• 28. 28Liang, Introduction to Java Programming, Eighth Edition, (c) 2011 Pearson Education, Inc. All rights reserved. 0132130807 Matching, Replacing and Splitting by Patterns The following statement splits the string into an array of strings delimited by some punctuation marks. String[] tokens = "Java,C?C#,C++".split("[.,:;?]"); for (int i = 0; i < tokens.length; i++) System.out.println(tokens[i]);
    • 29. 29Liang, Introduction to Java Programming, Eighth Edition, (c) 2011 Pearson Education, Inc. All rights reserved. 0132130807 Finding a Character or a Substring in a String java.lang.String +indexOf(ch: char): int +indexOf(ch: char, fromIndex: int): int +indexOf(s: String): int +indexOf(s: String, fromIndex: int): int +lastIndexOf(ch: int): int +lastIndexOf(ch: int, fromIndex: int): int +lastIndexOf(s: String): int +lastIndexOf(s: String, fromIndex: int): int Returns the index of the first occurrence of ch in the string. Returns -1 if not matched. Returns the index of the first occurrence of ch after fromIndex in the string. Returns -1 if not matched. Returns the index of the first occurrence of string s in this string. Returns -1 if not matched. Returns the index of the first occurrence of string s in this string after fromIndex. Returns -1 if not matched. Returns the index of the last occurrence of ch in the string. Returns -1 if not matched. Returns the index of the last occurrence of ch before fromIndex in this string. Returns -1 if not matched. Returns the index of the last occurrence of string s. Returns -1 if not matched. Returns the index of the last occurrence of string s before fromIndex. Returns -1 if not matched.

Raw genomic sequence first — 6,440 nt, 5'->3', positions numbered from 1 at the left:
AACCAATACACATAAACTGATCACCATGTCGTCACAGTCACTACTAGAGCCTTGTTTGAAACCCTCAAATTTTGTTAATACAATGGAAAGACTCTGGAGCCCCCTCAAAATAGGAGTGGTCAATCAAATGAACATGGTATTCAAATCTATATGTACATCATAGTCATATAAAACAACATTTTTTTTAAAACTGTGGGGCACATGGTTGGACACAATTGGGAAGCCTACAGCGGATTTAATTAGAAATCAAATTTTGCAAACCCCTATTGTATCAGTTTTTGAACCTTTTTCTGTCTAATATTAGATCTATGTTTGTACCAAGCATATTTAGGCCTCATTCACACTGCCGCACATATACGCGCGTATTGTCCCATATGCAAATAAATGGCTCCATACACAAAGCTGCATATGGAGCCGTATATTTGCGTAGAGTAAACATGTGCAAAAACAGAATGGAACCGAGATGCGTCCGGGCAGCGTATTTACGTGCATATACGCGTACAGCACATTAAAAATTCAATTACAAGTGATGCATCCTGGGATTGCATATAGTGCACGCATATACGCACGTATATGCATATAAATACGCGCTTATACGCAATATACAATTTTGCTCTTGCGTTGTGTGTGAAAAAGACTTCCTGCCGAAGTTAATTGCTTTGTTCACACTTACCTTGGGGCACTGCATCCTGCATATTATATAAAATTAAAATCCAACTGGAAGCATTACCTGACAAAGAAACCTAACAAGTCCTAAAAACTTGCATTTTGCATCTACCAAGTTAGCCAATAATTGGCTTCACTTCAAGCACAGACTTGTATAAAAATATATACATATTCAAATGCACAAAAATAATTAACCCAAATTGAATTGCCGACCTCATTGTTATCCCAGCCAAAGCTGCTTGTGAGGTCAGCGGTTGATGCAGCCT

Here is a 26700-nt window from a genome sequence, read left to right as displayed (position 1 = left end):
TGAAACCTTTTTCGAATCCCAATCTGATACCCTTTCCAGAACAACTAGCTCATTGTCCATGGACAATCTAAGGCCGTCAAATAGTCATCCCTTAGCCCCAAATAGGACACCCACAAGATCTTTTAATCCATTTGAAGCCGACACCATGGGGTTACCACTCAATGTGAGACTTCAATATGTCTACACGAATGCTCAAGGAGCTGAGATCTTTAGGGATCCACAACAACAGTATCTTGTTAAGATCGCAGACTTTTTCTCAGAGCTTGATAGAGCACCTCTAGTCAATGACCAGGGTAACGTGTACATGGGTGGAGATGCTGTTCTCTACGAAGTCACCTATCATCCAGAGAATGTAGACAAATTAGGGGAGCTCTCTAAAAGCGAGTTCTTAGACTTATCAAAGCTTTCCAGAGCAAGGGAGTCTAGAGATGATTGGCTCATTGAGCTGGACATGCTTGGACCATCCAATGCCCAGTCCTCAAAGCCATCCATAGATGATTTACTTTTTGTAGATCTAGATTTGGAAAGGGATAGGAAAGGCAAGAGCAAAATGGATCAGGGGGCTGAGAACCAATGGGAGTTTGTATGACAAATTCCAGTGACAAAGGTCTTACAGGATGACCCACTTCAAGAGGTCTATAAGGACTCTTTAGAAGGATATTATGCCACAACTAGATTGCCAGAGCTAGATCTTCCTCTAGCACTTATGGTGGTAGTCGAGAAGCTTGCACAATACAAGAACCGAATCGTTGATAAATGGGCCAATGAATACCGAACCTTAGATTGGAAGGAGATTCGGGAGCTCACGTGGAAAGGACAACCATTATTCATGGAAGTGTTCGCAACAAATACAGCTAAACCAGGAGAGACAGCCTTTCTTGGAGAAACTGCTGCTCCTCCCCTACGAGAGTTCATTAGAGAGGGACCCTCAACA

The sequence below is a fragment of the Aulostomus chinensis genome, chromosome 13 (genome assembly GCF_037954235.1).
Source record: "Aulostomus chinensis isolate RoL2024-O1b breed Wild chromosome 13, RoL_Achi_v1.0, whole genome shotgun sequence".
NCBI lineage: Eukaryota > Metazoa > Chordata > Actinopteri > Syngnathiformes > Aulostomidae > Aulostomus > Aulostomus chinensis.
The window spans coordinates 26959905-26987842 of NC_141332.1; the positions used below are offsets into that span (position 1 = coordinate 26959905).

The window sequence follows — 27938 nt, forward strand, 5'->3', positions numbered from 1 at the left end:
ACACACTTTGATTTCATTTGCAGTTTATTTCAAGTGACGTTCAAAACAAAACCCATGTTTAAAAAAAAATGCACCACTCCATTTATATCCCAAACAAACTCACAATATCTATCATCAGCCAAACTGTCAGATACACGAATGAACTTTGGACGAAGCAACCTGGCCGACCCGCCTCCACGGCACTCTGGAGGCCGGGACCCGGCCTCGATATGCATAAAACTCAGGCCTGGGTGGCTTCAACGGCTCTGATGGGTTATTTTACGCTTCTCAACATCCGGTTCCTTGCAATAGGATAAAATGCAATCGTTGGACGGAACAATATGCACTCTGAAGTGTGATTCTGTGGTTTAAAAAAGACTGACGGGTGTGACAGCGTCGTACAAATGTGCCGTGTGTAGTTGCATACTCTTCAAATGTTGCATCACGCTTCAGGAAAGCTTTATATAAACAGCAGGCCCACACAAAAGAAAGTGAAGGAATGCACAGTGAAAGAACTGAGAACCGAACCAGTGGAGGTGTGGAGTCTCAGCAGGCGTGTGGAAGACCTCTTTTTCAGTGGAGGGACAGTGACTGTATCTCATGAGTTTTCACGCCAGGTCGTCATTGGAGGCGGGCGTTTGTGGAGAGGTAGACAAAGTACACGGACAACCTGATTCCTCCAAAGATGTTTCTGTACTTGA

• 30. 30Liang, Introduction to Java Programming, Eighth Edition, (c) 2011 Pearson Education, Inc. All rights reserved. 0132130807 Finding a Character or a Substring in a String "Welcome to Java".indexOf('W') returns 0. "Welcome to Java".indexOf('x') returns -1. "Welcome to Java".indexOf('o', 5) returns 9. "Welcome to Java".indexOf("come") returns 3. "Welcome to Java".indexOf("Java", 5) returns 11. "Welcome to Java".indexOf("java", 5) returns -1. "Welcome to Java".lastIndexOf('a') returns 14.